Thursday, March 18, 2010


“It was my first time on the road as a volunteer with the Vamans. Through the day, both husband and wife gave tireless discourses on the healing power of meditation to growing throngs of both the merely interested and the deeply devoted. We wrapped up Pune and reached Nagpur. Crowds lingered, speaking to the Vamans about surprisingly intimate personal, professional, medical and financial problems. The Vamans gave them a patient hearing, off erring solutions and support.

Later, after dinner, I was turning in for the night when I heard a knock at the door. It was a fellow volunteer… ‘Vamanji has called us for a meeting…’ she said. We reached the Vamans’ room and the volunteer who’d come to call me didn’t bother to knock and instead just pushed the door open. And… and… I didn’t know what to do… the two of them were… aah… I… I just turned away in shame….”

Patricia Ganguly lowered her eyes as she drew irregular shapes with her finger on the drops of water I’d split on the table. Patricia was upset. She’d called us, her oldest friends who’d stuck with her since school, because she was disturbed. Just months ago, Patricia was singing paeans in praise of the Vamans, who’d apparently devoted the remainder of their middle-aged lives to public service, helping those in emotional and physical need through meditation and spiritual healing. She’d heard of astounding miracles and claimed to have benefited from the practices the Vamans had suggested for her. And yes, one had to admit that Patricia did seem calmer than she had in the past. Some others amongst us had also been drawn to the Vamans and their mystical charms. Someone had a strained relationship with his parents while another had been battling arthritis and they all followed Patricia to the Vamans.

While the spell lasted, it was beautiful. My friends found hope and happiness in Vaman’s words, and those were good words mind you, that spurred my friends to try and become better people. They are all nice people, these friends of mine but the pace of our lives has a way of sucking us in and making it impossible to look at life beyond the horizon of our lives. But the Vamans inspired them to teach children with special needs or give away money they would’ve spent on toiletries and tees on blankets for the homeless instead. Undoubtedly, they’d changed, and for the better. I too wanted to visit the Vamans as soon as possible.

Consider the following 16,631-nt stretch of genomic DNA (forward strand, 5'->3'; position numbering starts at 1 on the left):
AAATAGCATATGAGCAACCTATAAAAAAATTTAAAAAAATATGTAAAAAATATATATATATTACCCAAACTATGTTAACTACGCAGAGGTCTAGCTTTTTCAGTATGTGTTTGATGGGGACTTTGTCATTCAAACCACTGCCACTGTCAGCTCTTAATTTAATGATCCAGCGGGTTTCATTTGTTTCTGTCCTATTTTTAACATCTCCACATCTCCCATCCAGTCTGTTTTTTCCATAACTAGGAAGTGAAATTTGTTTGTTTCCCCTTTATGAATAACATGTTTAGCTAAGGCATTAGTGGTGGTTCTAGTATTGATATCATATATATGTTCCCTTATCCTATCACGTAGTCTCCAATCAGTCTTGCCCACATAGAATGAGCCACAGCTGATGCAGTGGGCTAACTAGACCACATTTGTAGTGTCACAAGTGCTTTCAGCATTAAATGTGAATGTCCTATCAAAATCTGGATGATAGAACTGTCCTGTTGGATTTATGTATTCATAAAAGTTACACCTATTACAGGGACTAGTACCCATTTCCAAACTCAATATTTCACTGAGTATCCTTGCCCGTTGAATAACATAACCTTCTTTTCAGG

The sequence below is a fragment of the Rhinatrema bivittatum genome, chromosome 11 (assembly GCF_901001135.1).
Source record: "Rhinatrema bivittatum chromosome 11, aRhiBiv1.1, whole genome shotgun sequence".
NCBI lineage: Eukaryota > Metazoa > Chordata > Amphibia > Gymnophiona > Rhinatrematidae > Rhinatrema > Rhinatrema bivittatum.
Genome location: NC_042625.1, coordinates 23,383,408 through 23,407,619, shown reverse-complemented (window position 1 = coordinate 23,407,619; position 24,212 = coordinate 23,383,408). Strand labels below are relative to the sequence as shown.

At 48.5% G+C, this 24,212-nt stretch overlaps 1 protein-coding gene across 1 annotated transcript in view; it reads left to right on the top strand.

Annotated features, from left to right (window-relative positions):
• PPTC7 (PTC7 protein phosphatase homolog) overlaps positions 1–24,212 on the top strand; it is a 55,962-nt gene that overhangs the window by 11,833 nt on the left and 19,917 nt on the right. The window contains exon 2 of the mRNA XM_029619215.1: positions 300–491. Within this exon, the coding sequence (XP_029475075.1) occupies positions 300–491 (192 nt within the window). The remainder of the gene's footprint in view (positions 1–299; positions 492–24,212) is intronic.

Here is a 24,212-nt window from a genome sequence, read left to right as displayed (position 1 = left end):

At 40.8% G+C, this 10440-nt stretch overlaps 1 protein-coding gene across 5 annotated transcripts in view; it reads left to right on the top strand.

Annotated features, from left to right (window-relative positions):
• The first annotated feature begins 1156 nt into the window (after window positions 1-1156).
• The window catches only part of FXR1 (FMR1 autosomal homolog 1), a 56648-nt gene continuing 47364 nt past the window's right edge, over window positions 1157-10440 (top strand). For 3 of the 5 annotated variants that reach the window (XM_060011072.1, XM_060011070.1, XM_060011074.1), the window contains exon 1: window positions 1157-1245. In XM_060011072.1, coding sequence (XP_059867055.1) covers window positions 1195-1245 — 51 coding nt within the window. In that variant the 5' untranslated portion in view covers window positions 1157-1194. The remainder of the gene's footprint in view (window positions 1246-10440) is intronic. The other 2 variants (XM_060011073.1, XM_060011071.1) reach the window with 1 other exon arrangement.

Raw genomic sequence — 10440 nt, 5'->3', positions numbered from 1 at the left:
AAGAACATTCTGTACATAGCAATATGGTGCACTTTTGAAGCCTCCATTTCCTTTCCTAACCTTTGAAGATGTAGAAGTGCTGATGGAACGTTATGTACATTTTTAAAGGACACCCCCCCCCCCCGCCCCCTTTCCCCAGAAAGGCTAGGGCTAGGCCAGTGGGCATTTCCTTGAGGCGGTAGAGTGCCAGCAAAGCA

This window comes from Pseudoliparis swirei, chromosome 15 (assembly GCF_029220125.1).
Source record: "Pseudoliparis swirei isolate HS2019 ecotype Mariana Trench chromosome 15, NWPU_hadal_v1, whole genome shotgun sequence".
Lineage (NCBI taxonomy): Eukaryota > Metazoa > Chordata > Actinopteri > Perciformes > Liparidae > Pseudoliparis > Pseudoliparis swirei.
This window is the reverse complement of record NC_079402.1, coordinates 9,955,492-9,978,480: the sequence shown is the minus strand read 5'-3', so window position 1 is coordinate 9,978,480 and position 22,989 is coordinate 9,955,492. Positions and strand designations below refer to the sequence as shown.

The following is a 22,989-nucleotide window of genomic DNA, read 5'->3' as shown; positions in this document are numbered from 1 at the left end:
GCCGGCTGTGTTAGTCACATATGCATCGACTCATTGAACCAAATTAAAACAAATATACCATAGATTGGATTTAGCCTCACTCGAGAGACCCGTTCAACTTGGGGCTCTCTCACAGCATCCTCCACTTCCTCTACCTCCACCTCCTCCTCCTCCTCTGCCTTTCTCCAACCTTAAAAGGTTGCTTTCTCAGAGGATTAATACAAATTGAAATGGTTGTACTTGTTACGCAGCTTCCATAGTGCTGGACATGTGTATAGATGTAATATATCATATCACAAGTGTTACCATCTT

And yet, just a week after I’d asked a delighted Patricia to take me along the next time she went for the weekly discourse, here we were, holding our heads in our hands and asking each other ‘How could I be such a fool?’

And it’s a pertinent question. Though unquestionably smart, my friends had turned over the reins of their lives, their resources and their selves into the hands of the Vamans. And I might well have followed. What great miracle begat such faith? Sitting around that table that day we realised that we all had yawning gaps in our lives. Needs – emotional, physical, physiological and financial – that craved fulfillment. And at such times, the seductions of miracles and hope are irresistible. Unless we learn to recognise these yearnings within, take responsibility and solve them on our own, we’ll always be looking for someone to take over the reins of our life.

When I wrote last week’s story about Vamans and their ‘sexual experiments’, a friend who I’ve bullied into reading my stories asked if the Vamans were an alias for the infamous Nithyananda who too had claimed that he was ‘experimenting’ when caught canoodling on camera with a starlet. For the record, though names are changed to protect identities, I’m not talking about Nithyananda here. Nor do I think that there’s anything wrong with two adults indulging in consensual sex. However, the reports I read failed to state whether or not there was a contradiction between Nithyananda’s teachings and practices, for only then is there reason for his critics to feel outraged, for his followers to feel betrayed. As for the Vamans, based on Patricia’s and other accounts and after some independent research, I’ve come to the conclusion that they weren’t all bad to begin with. Their ‘sexual experiments’ weren’t necessarily depraved acts but basic Tantric, Taoist and Wiccan (remember Jacques Sauniere, ‘The Da Vinci Code’?) rituals which Osho for instance has been candid and honest about while the Vamans and Nithyanandas haven’t had the courage to own up to them. What is also true is that in Tantra there’s a fine line between a collaborative practice and an exploitative practice and it is difficult to tell one from the other, even for those involved in the practice.

So here are my learnings from our experience…
Ask why you ‘need’ a ‘guru’
Look upon even the best of gurus as ‘experts’ or instructors – people of skill and learning who can teach us about an aspect, and only an aspect, of our lives. Anything more is asking too much of any (wo)man and bound to result in disappointment.

Question your teachers for how else will you learn. Anyone who, like the Vamans, discourages questions or doubts, or is surrounded by contradictions is definitely no guru.

And last but not the least, oft en a good book and an honest mirror make the best teachers…Keep the faith!



  1. It should be an eye opener for all who are ready to hand over their lives to people just beacuse they feel they can be liberated of their woes....Nice way of bringing it out...